In recent decades the house has been organized to present glimpses of 19th-century life — from formal front parlor to bedrooms and a spacious kitchen (with its large, utensil-hung hearth and bake oven) and to tell the community’s stories. Most of the items on display have connections with the history of the town and county: furniture by local cabinet-makers, Dyar clocks and silver, Lake Dunmore Glass, Wainwright stoves, tools brought from Connecticut to build the first buildings in town, student chairs from the College, portraits of prominent early citizens (including numerous works of itinerant artist Benjamin Franklin Mason). In the research wing are housed the documents of Middlebury’s local history: maps, notebooks, letters, newspapers, photographs. The Fletcher Community History Center (1990) houses changing art and local history exhibits. All told, the museum conserves a remarkably comprehensive history of the community, to the point that one visiting scholar was led to declare that it may well be “the missing link in New England culture.” Scholars and more casual visitors alike can find much of fascination in Henry Sheldon’s house.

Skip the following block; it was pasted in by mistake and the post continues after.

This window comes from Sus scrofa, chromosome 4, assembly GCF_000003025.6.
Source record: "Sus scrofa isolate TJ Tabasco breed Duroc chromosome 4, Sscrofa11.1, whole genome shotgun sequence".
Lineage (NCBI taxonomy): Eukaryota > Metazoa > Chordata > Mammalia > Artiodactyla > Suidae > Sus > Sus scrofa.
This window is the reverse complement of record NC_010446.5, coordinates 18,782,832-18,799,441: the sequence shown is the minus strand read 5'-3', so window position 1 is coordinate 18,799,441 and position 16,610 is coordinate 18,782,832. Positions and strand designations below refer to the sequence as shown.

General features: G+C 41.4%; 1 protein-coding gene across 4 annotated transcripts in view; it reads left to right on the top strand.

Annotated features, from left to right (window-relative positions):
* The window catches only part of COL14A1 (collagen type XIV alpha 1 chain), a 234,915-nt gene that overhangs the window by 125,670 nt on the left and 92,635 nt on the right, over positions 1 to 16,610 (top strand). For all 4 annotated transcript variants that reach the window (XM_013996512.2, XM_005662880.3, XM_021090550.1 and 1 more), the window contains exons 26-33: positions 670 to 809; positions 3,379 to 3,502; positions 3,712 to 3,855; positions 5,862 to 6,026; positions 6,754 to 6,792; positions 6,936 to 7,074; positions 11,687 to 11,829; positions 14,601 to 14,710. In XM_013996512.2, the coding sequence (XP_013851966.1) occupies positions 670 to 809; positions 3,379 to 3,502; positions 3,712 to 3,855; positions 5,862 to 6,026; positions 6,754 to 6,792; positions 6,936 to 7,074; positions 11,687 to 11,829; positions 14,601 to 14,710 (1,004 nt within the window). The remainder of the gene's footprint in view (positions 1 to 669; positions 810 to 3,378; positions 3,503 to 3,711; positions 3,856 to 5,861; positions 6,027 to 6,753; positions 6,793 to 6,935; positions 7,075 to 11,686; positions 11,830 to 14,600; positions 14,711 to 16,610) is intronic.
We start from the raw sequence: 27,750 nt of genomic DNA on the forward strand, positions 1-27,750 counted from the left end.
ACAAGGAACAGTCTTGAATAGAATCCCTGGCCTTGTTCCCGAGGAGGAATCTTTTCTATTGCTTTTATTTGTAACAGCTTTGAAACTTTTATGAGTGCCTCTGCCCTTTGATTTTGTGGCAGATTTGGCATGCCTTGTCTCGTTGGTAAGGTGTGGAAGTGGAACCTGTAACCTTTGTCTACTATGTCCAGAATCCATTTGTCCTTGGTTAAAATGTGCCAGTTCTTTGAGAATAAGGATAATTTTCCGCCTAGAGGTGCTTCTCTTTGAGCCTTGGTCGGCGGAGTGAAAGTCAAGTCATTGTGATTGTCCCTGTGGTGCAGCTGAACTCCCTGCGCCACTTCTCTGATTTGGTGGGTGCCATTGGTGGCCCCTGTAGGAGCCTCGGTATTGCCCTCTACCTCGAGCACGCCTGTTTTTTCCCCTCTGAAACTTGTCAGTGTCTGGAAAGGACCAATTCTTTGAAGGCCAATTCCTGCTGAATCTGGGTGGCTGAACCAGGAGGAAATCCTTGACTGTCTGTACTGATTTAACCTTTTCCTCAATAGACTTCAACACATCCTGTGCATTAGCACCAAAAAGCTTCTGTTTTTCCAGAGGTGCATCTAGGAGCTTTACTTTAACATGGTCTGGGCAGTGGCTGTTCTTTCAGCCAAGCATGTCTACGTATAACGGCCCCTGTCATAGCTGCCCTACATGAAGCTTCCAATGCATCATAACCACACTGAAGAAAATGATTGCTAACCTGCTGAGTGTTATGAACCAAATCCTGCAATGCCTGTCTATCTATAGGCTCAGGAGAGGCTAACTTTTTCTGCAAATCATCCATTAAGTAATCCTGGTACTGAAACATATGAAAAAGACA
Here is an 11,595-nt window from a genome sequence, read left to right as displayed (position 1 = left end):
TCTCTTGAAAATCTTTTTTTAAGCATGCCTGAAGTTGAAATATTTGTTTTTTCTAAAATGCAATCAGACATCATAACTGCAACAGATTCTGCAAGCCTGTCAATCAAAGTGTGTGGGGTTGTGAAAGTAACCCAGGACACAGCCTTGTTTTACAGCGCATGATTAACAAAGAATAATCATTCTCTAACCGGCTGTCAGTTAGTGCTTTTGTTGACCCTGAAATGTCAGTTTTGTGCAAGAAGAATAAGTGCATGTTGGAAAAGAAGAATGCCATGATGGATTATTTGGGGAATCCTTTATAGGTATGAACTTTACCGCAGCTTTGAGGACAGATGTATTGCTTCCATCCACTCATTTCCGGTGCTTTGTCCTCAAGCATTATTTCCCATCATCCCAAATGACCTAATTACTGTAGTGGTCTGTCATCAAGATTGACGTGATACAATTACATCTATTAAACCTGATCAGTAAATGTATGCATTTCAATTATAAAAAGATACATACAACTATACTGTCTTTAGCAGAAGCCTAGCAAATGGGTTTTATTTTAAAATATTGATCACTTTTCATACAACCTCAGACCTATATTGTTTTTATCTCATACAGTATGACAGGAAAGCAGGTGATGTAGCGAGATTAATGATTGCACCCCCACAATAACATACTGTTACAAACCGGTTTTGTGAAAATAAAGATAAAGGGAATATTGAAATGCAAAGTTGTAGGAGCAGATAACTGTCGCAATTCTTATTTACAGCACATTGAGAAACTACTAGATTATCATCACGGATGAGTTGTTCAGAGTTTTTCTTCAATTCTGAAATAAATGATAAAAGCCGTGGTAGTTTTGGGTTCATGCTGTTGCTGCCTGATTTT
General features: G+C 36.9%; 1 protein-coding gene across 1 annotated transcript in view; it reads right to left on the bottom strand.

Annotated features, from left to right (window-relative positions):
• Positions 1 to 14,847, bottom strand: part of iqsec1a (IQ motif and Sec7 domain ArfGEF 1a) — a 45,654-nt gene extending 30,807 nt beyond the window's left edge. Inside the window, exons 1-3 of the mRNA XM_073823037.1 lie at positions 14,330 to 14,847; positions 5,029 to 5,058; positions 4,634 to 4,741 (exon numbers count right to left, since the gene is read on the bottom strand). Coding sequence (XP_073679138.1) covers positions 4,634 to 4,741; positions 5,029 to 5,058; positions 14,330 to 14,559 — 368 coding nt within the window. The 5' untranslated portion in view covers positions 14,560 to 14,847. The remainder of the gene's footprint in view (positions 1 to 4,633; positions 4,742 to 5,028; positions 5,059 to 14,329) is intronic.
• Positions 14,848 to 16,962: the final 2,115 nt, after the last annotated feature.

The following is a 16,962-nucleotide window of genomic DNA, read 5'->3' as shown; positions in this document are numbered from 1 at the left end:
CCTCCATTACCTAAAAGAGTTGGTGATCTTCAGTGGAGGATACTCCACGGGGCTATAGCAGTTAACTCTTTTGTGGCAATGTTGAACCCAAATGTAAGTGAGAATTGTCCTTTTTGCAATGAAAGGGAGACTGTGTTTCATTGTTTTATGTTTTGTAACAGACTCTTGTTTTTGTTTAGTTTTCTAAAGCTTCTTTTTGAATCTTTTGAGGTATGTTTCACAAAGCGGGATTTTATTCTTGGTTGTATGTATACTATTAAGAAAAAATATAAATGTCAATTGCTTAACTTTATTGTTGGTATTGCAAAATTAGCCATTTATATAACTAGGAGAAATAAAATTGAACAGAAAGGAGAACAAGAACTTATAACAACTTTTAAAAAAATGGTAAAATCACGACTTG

Sheldon Art Museum, Archaeological and Historical Society (now the Henry Sheldon Museum) in 1900. Founder Henry Sheldon is standing on the porch. Source

Just south of the museum was a reservoir (a forty-gallon barrel under a canopy) fed with spring water brought through log pipes. It was placed there by the Middlebury Aqueduct Company (chartered 1804) as a public water source for the west side of the village and continued to serve in that capacity until 1893–1894. An 1888 barn, reputedly built for Henry Sheldon to house his collection overflow, stands near the rear of the property. This carriage-barn-style structure, painted in its original colors of yellow ochre and red oxide (both produced locally from regional iron ore deposits) and featuring a stylish gothic window in its gable end, is part of the museum.

45 Cannon Green Between Park and Main Streets is the small triangle known as Cannon Green, a bit of Foot land that in time became public property. In it is set a Civil War cannon with a Vermont marble base, presented to the town in 1910. The cannon, a 10-inch “Rodman,” (named after Thomas J. Rodman, U. S. Army Chief of Ordnance), weighs 15,140 pounds, and was manufactured by Cyrus Alger & Co. of Boston in 1866. Cyrus Alger was a long-time gun founder from as early as the 1830s. These big guns, that ranged in size from 10 to 20 inches, were sometimes referred to as “Columbiads,” and intended for seacoast fortifications. This one came to Middlebury from Bucksport, Maine. The intials “JGB” that appear on the muzzle refer to James Gilchrist Benton, an inspector between 1842 and 1881. The monument was completely disassembled, cleaned, repaired and reassembled in 1996.